By Monday Ocheja
Water they say is life, and unless one finds it, the struggle for obtaining it will continue against all odds.
This may be the experience of residents of Kaduna metropolis and environs who have been experiencing water scarcity for more than a year now.
The experience has led many well to do residents to dig water boreholes in their houses. It has also led many families to queue up in front of houses where taps were provided by borehole owners.
This is happening simply because the public water taps have run dry, due to non-supply by the state water agency, and majority of alternative sources like wells, streams and rivers have dried up.
Except for the additional intervention by some organisations like UNICEF and other NGOs that provide boreholes in communities, there seems to be no solution in the interim, and the hope continues to appear dim.
Kaduna city has continued to expand, just as new settlements are springing up and population increasing in the northern, southern, eastern and western axis of the metropolis.
Kaduna state is located in northwest Nigeria, and currently has a population of about 10 million people.
In the past, residents of the city only experience water shortages long into the dry season. However, recently the story has been changing, probably due to climate change – where the water levels remain low, or keeps depleting in rivers and wells, nowadays the scarcity is experienced in some areas even during the raining season.
Explaining the situation to AFRICA PRIME NEWS, a resident of Narayi, Christiana Obadiah, said “I can’t remember the last time our tap functioned, and since our wells can’t give us the needed water for our daily needs, we resort to getting it from boreholes around the community, drilled by RUWASSA, but for the private boreholes belonging to individuals, you know that there’ll be long queues.
“Could this be the result of global warming affecting our environments, Or the increase in population which increases water usage and overwhelmed the water corporation?” she asked.
Also speaking, Mrs Joy Mindat, a resident of Narayi, said, “the water shortage is seriously telling on homes. The state water agency only supplies water once or twice in a month now, if not for a borehole on the street here, it would have been hell, a times we even argue and fight at the borehole.
“We usually wake up very early in the morning to queue up for our water needs, when most residents are still asleep. Sometimes we wait until midday, when others had left for work to go and fetch the water. It may surprise you to know that people from another neighbourhood also join us here,” she said.
A school pupil at one of the boreholes told AFRICA PRIME NEWS, “we have to wake up as early as 5am to fetched water before going to school. Sometimes we cover quite a distance, this depends on the availability of electricity to power the nearby boreholes, or the public hand borehole, which is just beside our house – if it’s in good condition. You can see that right now it is not working, it got spoilt two days ago.”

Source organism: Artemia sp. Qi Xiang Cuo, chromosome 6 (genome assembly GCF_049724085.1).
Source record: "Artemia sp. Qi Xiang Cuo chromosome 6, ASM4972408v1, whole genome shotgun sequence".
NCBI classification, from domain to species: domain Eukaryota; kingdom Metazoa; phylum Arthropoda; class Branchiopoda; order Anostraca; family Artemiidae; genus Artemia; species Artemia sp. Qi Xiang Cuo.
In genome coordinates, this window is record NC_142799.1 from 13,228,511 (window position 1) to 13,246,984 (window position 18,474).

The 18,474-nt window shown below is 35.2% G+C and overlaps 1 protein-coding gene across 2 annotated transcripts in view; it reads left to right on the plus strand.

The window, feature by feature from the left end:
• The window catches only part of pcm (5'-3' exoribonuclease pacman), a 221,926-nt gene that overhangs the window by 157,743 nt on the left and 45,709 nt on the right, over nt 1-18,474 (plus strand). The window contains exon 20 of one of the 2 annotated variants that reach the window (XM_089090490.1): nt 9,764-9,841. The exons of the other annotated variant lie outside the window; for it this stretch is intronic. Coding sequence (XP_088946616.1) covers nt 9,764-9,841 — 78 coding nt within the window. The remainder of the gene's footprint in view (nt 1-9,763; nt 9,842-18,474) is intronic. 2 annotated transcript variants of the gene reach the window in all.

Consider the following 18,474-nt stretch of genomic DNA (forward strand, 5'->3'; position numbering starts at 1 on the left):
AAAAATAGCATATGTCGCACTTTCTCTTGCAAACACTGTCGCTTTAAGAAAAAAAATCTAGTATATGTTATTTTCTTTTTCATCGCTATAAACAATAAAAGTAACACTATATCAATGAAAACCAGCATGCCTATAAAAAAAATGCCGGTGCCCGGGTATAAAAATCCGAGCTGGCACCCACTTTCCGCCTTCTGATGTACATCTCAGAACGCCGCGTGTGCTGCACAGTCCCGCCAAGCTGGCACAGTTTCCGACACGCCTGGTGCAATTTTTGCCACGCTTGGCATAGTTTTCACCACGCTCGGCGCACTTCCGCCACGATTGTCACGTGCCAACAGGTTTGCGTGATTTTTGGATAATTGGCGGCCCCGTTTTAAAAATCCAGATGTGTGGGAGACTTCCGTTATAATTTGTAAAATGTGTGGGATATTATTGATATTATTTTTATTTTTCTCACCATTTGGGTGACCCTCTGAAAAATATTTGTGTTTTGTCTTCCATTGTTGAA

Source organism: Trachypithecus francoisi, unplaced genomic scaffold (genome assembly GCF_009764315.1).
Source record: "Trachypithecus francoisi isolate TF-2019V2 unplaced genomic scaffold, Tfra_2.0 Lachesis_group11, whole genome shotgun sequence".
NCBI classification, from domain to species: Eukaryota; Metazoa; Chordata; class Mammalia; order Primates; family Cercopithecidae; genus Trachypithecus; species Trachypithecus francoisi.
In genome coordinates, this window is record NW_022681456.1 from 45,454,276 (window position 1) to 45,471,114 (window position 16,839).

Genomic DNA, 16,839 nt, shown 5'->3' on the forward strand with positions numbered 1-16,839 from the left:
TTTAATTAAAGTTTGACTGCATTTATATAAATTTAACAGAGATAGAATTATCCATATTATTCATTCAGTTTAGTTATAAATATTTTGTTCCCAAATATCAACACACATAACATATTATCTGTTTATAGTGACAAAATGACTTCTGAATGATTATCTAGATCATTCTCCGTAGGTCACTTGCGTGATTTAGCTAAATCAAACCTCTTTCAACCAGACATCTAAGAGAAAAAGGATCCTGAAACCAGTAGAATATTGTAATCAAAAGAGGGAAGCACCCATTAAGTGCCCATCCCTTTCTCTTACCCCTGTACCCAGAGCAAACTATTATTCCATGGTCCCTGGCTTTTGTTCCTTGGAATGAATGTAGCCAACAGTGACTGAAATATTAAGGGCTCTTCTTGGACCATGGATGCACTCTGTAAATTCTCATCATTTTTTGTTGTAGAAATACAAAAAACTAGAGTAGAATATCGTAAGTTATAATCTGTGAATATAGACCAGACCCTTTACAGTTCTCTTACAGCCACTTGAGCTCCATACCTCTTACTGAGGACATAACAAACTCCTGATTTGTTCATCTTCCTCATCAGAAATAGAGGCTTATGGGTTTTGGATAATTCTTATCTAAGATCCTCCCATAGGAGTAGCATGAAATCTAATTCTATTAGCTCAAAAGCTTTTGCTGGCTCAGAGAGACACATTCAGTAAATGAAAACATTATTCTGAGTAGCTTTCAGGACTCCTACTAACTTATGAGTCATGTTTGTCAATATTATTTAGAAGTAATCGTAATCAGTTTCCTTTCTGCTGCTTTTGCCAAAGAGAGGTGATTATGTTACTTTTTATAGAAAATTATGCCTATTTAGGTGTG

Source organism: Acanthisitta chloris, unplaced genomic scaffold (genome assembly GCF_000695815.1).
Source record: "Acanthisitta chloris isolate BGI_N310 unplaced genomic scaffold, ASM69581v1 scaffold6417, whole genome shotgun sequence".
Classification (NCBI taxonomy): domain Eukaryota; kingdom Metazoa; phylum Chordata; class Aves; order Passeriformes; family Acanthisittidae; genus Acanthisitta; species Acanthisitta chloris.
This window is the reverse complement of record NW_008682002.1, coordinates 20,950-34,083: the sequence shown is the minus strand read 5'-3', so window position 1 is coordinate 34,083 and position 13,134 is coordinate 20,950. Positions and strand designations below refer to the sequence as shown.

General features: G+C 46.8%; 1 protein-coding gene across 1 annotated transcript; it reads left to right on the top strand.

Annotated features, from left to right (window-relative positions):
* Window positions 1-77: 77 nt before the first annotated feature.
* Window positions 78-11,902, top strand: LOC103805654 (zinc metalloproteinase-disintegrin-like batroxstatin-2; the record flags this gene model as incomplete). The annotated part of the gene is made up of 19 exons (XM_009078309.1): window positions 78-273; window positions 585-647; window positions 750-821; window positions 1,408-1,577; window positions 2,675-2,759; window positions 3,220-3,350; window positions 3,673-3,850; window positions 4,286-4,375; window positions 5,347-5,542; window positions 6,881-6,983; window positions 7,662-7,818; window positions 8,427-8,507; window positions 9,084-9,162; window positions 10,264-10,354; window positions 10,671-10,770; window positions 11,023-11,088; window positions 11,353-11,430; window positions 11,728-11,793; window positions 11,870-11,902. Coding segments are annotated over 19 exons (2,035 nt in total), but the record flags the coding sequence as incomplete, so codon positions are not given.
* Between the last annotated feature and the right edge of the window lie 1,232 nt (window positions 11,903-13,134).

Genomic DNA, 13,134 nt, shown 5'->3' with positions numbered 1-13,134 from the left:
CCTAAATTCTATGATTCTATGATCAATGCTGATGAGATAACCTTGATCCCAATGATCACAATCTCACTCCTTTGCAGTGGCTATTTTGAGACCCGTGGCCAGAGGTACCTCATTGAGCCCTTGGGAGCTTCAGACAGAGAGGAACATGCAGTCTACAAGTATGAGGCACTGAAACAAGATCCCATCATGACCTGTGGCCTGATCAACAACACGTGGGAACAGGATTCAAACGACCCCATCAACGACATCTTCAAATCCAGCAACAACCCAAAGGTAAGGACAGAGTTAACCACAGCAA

Explaining the situation, Managing Director of Kaduna State Water Corporation (KADSWAC), Sanusih Maikudi, told journalists that one of the major challenges confronting the corporation is aging infrastructure, which has led to alarming Water scarcities in the state since first quarter of 2022.
His statement is the first in many months explaining why Kaduna metropolis is experiencing water shortage.
“We are founded in the 1920s, by 2020, we became 100yrs old, so all our underground infrastructure are still the same. Like the original pipes, their lifespan is 40yrs with the moratorium of 10yrs, so you can use them for 50yrs maximum. So, if they had been installed in 1930, by 1980 they should have gone, between 1980 and 2022 you have 42yrs in arrears, so it is an inherited challenge.” He said.
According to him, “over 90% of our inputs are imported, water treatment, chemicals, machineries, pipes, transformers, aluminium conductors, even simple equipment in the labs are all imported.
“And then power supply, power is inadequately supplied and is very expensive. You need energy to work and you want to switch to solar energy, the initial cost of investment is very large.
“And there is demographic explosion in Nigeria, when I was in secondary school the population of Nigeria was 80m and now we are over 200m.”
He however said the government is working on a project that will make water supply sufficient in the state, which according to him, will give birth to a new ultramodern water treatment plant, while the corporation is working to improve its services.
“We have a project called “Greater Kaduna”, the new population of Kaduna was assessed, it was determined that for us to do justice to water supply, we need a new dam, and a site has been identified in Kajuru LGA.
“So the FG has agreed to build a new multipurpose dam, the name of the project is “Greater Kaduna Metropolitan Water Supply and Sanitation project”.
“With the new dam, Kaduna State government has agreed to build a new ultramodern water treatment plant with a capacity of 300m litres per day.
“The multipurpose dam will provide power, irrigation, tourism and water supply, Kaduna State will take one of the four services of the dam to do water treatment plant and the treatment plant will be constructed close to the dam, so that all the villages on the way will get water before it gets to the centre, the reason is if you bring it to the center to process, you to take it back to them.
“Each neighbourhood like, Sabo, Makera and Rigasa will have their own reservoir, it is a comprehensive plan. AFDB and Islamic bank have agreed to work with the state government and the FG to actualise it.” He explained.